Thursday 10 November, 5pm GMT
Discussants: Carla Cruz, Lily Hall, Abhijan Toto, Felicity (Flick) Allen, Manual Labours.
Moderator: Lina Džuverović
Keywords: collaborative structures, articulation, the ‘disoeuvre’.
BIRMAC and Art Monthly, in association with Electra present:
One of four discussions within the research project ‘And Others: The Gendered Politics and Practices of Art Collectives’ which investigates different questions central to collective work. Building on two months of asynchronous collective writing, involving seventeen participants, the panelists below consider how we might write, think, read and practice together through other means.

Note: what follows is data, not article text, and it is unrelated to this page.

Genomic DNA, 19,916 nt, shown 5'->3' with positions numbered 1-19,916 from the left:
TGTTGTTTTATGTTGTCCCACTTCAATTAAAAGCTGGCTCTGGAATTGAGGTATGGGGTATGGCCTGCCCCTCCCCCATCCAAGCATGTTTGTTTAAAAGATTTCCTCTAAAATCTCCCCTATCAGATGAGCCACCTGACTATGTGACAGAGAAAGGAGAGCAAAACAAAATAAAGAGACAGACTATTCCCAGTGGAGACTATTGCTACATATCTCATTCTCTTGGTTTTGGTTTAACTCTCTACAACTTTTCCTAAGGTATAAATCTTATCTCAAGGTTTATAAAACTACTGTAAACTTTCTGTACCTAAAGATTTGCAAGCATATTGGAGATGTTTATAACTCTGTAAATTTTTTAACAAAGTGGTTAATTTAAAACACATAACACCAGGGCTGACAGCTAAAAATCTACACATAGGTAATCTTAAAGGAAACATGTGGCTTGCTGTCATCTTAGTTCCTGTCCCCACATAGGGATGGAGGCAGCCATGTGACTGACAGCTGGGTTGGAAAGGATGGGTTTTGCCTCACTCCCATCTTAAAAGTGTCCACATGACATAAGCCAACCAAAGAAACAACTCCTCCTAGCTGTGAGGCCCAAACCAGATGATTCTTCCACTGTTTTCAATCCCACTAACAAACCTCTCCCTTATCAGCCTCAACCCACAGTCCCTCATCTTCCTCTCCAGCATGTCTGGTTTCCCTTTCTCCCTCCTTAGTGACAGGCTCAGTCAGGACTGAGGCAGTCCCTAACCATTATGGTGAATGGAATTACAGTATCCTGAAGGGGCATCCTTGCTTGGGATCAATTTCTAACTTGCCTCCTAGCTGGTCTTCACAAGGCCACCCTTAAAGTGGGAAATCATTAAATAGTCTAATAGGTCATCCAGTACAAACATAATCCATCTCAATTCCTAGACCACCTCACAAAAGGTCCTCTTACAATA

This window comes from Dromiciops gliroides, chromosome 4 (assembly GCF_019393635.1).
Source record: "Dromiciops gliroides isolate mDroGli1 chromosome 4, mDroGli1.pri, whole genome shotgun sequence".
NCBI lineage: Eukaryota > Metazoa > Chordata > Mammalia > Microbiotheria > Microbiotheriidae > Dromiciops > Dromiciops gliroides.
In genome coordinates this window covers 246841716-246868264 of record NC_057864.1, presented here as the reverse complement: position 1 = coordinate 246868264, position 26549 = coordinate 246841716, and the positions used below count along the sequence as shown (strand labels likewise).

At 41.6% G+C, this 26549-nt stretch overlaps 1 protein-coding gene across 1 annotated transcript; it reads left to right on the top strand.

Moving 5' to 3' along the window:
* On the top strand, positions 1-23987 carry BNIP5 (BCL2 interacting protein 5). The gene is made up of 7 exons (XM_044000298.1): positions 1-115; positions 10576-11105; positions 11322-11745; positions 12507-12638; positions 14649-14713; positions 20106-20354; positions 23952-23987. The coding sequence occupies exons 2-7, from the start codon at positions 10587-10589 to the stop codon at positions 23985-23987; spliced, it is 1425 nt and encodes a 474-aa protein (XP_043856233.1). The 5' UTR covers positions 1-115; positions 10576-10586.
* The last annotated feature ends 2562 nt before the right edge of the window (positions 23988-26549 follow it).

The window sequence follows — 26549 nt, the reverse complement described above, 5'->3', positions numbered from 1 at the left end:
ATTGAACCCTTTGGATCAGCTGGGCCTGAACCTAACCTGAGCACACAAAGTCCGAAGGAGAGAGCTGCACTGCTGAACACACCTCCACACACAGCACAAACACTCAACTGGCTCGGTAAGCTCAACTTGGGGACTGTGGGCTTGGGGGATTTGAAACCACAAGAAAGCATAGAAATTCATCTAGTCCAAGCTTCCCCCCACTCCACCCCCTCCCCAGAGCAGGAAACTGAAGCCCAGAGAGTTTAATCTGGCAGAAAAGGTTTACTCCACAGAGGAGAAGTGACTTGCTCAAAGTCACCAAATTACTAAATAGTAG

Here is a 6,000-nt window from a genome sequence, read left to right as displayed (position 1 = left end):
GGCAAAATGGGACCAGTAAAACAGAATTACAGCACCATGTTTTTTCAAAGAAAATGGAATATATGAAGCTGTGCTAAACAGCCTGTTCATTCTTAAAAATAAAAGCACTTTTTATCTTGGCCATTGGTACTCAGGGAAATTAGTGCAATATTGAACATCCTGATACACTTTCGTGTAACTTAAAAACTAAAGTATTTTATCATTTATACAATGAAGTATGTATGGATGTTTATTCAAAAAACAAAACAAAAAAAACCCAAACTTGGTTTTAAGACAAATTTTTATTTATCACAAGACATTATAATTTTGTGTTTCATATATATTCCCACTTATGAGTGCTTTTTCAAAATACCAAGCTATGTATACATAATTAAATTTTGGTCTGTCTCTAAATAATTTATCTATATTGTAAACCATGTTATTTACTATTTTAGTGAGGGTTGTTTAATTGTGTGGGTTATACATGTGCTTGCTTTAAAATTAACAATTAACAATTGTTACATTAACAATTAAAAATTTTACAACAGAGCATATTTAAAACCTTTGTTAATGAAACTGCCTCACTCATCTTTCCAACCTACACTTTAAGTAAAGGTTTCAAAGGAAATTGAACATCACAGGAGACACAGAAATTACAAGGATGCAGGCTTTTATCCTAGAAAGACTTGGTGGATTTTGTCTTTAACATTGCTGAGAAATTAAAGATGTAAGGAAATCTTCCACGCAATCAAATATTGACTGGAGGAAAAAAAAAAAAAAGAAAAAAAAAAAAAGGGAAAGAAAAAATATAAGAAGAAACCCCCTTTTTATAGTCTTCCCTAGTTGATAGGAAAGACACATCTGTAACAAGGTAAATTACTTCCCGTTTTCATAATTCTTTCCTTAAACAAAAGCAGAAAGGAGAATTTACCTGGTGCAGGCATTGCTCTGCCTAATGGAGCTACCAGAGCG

Focusing on the possible divergences between external articulations of collectivity and their internal working realities, this panel explores the formation and reproduction of networks, asking how cultural organisations engage with collective work, exploring the blurry lines and unstable positions between organisational (curatorial, communication, production, administrative) and artistic work, and the gaps between naming and acting. It considers the paradox emerging from the common perception of artistic production as the outcome of individual work, when in fact artistic practice is always inherently collaborative, whether explicitly stated as so or not.